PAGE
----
Tag Archives: remediation

Colorado's ACT Flatline Has Me Worried

I feel like I’ve been alienating my fellow edu-nerds in recent weeks by spending so much time talking about the antics of the courts. Most recently, we examined a Colorado Supreme Court decision upholding the constitutionality of the “Negative Factor” under Amendment 23. One could be forgiven for believing that I had suddenly changed careers and become the world’s youngest edu-lawyer extraordinaire. Thankfully, that’s not the case. Today, we celebrate my triumphant return to the world of education policy data by taking a belated look at Colorado’s 2015 ACT scores. As most of you know, the ACT is taken by every high school junior in the state under state law. This year, that amounted to 57,328 kids. The ACT is an important test, as it provides the best picture of the “end product” our education system has produced after more than a decade of school for most students. Unfortunately, Colorado’s ACT numbers this year are flat again. In fact, they’re a little worse than flat, with our overall composite score having fallen from 20.3 in 2014 to 20.1 this year (on a 36-point scale). Other than a very slight increase in science composite scores, scores across all subjects were down. The […]

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A Little Rain on the Graduation Rate Parade

What’s in a number? If you’re talking about educational choice, numbers like the ones coming out of Arrupe Jesuit High School can be beacons of hope for tough populations of kids. In other cases, numbers can convey more concerning trends. And in still other cases, numbers can be rigged in such a way that they don’t tell the full story. I was reminded of the importance of questioning numbers in the education debate yesterday as I read a great Denver Post piece from the Education Commission of the States’ Peter Huidekoper. The piece points out a disconcerting disconnect (alliteration!) between higher graduation numbers, low ACT scores, and ugly remediation rates in some Colorado schools. For those who don’t know, “remediation rate” refers to the percentage of students who require remedial courses in college before they begin full-fledged coursework. If you’re feeling a bit nerdy and want to dive deeper, the Colorado Department of Higher Education just released the 2014 Legislative Report on Remedial Education, which somewhat paradoxically covers 2013 high school graduates. (For the record, I believe there are significant limitations when it comes to how Colorado calculates its remediation rate. But that’s a discussion for another time…) Huidekoper starts […]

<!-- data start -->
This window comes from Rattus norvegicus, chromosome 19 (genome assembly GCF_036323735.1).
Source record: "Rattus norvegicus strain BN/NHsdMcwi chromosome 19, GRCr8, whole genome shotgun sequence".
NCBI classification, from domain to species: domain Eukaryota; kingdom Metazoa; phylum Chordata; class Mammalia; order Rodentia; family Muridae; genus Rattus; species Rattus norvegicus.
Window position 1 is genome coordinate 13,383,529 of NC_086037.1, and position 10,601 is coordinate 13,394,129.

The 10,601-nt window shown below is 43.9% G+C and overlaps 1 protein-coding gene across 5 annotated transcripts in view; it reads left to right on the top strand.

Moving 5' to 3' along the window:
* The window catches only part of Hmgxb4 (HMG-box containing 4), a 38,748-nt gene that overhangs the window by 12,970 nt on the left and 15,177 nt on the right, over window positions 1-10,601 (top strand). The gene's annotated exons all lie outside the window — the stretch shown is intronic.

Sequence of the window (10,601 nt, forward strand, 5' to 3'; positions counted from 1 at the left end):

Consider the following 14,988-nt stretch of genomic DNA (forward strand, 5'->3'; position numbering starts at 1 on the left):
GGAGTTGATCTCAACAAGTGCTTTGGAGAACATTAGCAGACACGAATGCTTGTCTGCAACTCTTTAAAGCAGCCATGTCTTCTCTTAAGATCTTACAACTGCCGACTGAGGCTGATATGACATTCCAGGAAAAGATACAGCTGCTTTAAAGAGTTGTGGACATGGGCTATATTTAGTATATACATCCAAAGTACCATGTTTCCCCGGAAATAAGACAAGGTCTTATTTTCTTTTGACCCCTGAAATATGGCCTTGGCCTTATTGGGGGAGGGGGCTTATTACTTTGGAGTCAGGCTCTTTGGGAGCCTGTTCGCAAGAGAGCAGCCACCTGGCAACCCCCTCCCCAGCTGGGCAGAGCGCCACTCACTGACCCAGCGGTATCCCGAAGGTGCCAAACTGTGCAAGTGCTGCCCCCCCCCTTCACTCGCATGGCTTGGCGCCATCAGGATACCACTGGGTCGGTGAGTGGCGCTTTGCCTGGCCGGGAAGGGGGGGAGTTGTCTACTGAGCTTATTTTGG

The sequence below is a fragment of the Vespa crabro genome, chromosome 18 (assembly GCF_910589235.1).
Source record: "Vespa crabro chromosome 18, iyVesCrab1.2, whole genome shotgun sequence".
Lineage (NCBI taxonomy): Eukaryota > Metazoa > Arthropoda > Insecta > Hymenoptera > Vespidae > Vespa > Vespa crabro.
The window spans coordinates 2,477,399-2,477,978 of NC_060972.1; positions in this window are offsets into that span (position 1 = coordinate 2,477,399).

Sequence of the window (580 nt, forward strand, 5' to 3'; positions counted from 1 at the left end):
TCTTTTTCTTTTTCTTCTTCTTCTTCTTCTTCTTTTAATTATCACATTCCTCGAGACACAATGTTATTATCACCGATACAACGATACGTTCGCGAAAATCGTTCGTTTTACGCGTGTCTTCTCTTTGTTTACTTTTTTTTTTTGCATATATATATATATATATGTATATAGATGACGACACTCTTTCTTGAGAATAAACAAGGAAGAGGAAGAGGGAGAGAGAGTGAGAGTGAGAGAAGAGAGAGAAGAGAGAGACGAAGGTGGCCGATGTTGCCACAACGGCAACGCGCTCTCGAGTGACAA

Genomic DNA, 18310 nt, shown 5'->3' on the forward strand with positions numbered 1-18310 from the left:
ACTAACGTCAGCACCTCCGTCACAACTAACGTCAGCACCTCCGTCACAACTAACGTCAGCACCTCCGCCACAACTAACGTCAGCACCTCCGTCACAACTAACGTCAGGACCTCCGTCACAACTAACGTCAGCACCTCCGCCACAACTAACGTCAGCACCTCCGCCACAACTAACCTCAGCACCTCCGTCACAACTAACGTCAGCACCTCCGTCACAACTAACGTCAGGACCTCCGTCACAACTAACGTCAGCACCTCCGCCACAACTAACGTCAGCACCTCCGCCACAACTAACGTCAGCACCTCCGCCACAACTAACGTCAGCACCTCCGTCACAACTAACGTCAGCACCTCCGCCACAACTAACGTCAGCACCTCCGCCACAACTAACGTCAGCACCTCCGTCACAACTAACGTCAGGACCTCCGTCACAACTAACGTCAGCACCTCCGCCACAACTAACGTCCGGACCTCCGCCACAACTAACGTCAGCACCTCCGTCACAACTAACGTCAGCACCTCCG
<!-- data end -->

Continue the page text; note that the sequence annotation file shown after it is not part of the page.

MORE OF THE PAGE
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Keeping Effective Teachers? Colorado Would Grade Better on the Curve

An absolutely vital key to successful education is high-quality instruction. So how well is Colorado doing in keeping effective teachers on the job in classrooms like mine? (Answer below) On a new iVoices podcast, you can listen to Sandi Jacobs – vice president of the National Council on Teacher Quality (NCTQ) – talk with my Education Policy Center friend Ben DeGrow about her group’s new State Teacher Policy Yearbook and where Colorado fits in: To dig more in depth, go take a look at NCTQ’s Colorado report (PDF).

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Still Too Many Colorado High School Graduates Need Help Catching Up

High school and college are still a long ways off for me, but I found this interesting for those of you who are interested in education. A recent report from the Colorado Commission on Higher Education (PDF) found that 29.9 percent (that’s almost 3 in 10!) of Colorado public high school graduates entering Colorado public colleges and universities in 2007-08 needed remediation. Wow, that’s a mouthful! And as Ed News Colorado points out, it isn’t good news, either: Remediation costs at least $27.6 million a year, $14.6 million in state tax dollars and $13 million in tuition paid by students, the report said. (The actual cost is higher, because some remediation costs, such as summer school, weren’t included in the total.) “It’s unfortunate,” said Gov. Bill Ritter, that money is spent on remediation “instead of investing those funds in financial aid, classroom instruction and innovative research. We can and must do better.” But has Colorado been doing better than in recent years?

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